This report presents documented facts on the physical aspects of UFOs, which we believe should be investigated scientifically. If our hypotheses are correct they stand independently of, and do not prove, unsubstantiated tales of rides in "flying saucers." Our investigations have found no evidence to support these claims, but considerable evidence of fraud. This does not mean that we believe a meeting with space men is impossible. It merely means that the public is being misled by some unscrupulous individuals making these claims, whose false stories are beclouding serious evidence.

NICAP and its Policies

NICAP is a non-profit organization incorporated in the District of Columbia (1956). Our main goals and purposes are scientific investigation and research of reported unidentified flying objects, and encouragement of full reporting to the public by responsible authorities of all information which the government has accumulated on this subject. The U.S. Air Force is charged with the official investigation of UFOs, but has practiced an intolerable degree of secrecy keeping the public in the dark about the amount and possible significance of UFO evidence. [Section IX]. Therefore, we have urged Congressional hearings to help clarify the evidence and encourage a full scientific review, with the public being kept fully informed.

NICAP policy is set by a Board of Governors and carried out by the executive staff. Investigations are carried out by Subcommittees (field units) of specially trained and equipped personnel. Affiliates in four states also assist with investigations, and public relations work. Panels of Special Advisers assist with evaluations of data. The executive staffs are the only salaried employees.

NICAP is supported by membership fees and donations. (Associate Membership is $5.00, covering six issues of the membership bulletin, The UFO Investigator, published approximately bimonthly). Members assist the investigation, on their own in initiative, by submitting newspaper clippings, first-hand reports, and other leads to information. The current membership is approximately 5000, covering all 50 states and about 25 foreign countries. A Panel of Foreign Advisers (including lawyers, engineers, and other professionals) aids in data gathering on a world-wide basis.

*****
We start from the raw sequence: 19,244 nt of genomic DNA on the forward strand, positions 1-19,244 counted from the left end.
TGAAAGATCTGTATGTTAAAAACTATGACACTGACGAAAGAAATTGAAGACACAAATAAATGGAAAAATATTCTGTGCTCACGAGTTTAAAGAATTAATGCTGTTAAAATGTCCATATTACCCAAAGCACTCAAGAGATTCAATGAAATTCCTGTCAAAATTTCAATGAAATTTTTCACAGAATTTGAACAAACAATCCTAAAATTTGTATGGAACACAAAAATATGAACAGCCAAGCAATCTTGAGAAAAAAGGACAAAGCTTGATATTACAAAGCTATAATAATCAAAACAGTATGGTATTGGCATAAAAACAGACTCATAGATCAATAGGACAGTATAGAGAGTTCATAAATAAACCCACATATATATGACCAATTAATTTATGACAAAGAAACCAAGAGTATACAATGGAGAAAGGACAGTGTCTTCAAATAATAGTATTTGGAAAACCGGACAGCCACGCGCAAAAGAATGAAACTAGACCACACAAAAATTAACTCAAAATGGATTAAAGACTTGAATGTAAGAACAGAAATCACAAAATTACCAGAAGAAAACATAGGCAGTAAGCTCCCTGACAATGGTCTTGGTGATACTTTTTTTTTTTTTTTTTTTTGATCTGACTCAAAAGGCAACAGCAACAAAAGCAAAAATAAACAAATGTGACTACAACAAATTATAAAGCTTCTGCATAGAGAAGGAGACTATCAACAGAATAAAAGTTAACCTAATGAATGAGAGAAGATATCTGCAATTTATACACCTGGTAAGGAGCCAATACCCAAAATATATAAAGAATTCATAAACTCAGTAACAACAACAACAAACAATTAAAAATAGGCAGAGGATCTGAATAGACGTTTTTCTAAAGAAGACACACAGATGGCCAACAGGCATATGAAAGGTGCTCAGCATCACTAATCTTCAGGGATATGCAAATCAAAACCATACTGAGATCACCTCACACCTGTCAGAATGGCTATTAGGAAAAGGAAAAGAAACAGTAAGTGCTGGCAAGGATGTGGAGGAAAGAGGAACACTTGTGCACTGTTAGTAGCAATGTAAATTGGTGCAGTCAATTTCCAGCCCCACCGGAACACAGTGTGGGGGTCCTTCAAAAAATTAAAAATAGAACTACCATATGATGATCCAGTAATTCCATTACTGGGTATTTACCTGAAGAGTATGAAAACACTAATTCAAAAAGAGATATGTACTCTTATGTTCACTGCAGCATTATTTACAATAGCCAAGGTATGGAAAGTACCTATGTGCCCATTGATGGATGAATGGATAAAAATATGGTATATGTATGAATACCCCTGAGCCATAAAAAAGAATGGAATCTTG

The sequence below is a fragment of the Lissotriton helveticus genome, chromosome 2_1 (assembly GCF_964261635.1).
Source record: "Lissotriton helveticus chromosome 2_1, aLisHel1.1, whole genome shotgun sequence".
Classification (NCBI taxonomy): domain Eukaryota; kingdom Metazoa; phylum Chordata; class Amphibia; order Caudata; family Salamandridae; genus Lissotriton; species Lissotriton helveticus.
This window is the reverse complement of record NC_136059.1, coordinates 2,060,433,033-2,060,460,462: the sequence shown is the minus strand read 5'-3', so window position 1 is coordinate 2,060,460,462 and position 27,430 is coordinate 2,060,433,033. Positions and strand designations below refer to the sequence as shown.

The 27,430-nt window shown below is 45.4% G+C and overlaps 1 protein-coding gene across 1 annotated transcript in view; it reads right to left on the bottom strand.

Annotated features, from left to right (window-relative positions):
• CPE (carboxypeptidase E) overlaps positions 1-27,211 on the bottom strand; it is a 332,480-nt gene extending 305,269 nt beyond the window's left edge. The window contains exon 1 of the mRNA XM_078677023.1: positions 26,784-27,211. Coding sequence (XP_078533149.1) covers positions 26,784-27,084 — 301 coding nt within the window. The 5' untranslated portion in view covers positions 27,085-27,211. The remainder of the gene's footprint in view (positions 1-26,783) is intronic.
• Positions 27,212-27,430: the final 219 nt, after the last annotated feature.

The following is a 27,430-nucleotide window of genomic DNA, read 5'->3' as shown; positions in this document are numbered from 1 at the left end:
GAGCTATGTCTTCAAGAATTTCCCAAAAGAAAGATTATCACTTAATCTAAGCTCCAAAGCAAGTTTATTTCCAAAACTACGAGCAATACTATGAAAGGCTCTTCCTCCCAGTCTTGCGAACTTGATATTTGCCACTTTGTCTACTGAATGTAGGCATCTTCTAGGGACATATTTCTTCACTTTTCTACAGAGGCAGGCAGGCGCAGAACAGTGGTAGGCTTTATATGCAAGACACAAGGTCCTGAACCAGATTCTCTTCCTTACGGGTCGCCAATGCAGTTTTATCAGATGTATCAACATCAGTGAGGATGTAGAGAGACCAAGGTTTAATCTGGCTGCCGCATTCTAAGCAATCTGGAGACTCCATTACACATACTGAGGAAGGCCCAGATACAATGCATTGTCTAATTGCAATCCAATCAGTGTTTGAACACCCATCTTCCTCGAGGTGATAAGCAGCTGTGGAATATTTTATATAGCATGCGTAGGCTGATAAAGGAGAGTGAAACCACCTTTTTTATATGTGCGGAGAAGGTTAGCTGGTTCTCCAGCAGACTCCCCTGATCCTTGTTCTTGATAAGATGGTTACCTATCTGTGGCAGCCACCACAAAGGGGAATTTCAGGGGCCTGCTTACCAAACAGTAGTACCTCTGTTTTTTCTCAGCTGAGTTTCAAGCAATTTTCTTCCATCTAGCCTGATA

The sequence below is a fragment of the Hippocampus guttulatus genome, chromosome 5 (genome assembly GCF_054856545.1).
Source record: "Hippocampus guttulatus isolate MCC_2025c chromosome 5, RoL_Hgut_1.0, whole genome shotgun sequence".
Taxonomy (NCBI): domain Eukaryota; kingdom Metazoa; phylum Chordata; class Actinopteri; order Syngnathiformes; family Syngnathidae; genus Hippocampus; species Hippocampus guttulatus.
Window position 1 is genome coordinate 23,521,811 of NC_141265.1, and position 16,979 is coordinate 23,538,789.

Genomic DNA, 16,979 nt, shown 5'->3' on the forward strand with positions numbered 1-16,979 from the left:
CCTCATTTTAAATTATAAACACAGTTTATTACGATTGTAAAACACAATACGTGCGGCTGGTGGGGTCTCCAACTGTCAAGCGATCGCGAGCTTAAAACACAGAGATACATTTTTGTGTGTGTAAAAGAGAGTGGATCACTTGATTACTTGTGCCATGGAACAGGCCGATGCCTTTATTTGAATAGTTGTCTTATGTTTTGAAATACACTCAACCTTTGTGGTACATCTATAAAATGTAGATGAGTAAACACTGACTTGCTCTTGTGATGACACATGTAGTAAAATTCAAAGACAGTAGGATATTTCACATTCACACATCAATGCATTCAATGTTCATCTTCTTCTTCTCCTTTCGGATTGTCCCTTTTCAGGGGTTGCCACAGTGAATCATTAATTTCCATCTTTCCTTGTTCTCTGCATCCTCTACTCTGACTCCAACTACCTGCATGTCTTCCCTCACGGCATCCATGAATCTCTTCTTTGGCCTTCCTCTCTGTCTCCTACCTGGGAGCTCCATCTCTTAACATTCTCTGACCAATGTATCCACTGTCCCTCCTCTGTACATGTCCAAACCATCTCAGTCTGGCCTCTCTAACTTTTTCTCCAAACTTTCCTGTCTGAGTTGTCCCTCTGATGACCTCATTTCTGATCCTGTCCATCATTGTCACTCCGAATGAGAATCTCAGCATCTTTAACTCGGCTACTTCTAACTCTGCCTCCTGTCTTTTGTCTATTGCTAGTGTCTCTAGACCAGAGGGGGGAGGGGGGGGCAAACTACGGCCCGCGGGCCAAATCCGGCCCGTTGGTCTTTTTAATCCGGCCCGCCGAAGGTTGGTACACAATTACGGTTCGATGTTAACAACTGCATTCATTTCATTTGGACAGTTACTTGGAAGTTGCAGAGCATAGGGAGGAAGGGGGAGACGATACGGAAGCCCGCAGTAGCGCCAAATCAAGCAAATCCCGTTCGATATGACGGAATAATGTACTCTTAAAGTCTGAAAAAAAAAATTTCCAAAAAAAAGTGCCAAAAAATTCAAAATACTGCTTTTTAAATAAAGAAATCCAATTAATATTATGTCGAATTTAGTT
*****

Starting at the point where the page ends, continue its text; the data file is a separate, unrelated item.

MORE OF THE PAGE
NICAP has a secondary interest in all aerial phenomena, and has contributed to scientific studies of meteors and ice-falls. Data has been furnished to the American Meteor Society, various college and university departments, individual scientists, and to many hundreds of students at all levels. A recently formed NICAP Youth Council is encouraging young people to pursue a scientific interest in UFOs, aerial phenomena, and space travel.

Various beliefs and attitudes have been attributed to NICAP erroneously by some of our opponents in the past several years: That we are engaged in a vendetta against the Air Force for purposes of sensationalism; that we accuse the Air Force of being involved in a vast conspiracy (sometimes, it is said, on an international scale) to suppress from the public proof of the reality of extraterrestrial visitations, etc. These are irresponsible distortions of our views.

We are presenting serious, documented facts as evidence of an important phenomenon, the reality of which is denied by the Air Force. We are dissenting from the official (Air Force) position.

A phrase coined by the NICAP Director--"The Silence Group"-- has been misused by people on both sides of the issue. The term was used to apply to one faction within the Air Force which favors suppression of UFO information from the public. This view was supported in a book by Capt. Edward J. Ruppelt, chief of the Air Force UFO project, who similarly described a continuing struggle between two factions within the Air Force-one of which favored complete secrecy. The question of whether the Air Force is suppressing information about UFOs does not rest on a conspiratorial view of history. [Section IX]

We have no quarrel with the Air Force and its important mission of national defense. Our criticisms are directed entirely at its allegedly scientific investigation of UFOs and public information policies on the same subject. If the United States Marine Corps were responsible for the UFO investigation, and handled it in the same manner, we would criticize its policies on the subject for the very same reasons.

It is claimed that the reality of UFOs has been disproved, but we are asked to accept this conclusion on authority alone without access to the data which would allow independent evaluation by the scientific community. We are asked to accept this conclusion in the face of evidence, such as contained in this report, which has often been "explained" in strange ways. [Section IX].

Merely on the basis of examining the explanations advanced by the Air Force for specific cases, one can find substantial reason to question the scientific adequacy of the official investigation. This has nothing to do with the motivation of the investigators, who no doubt are perfectly honest and sincere.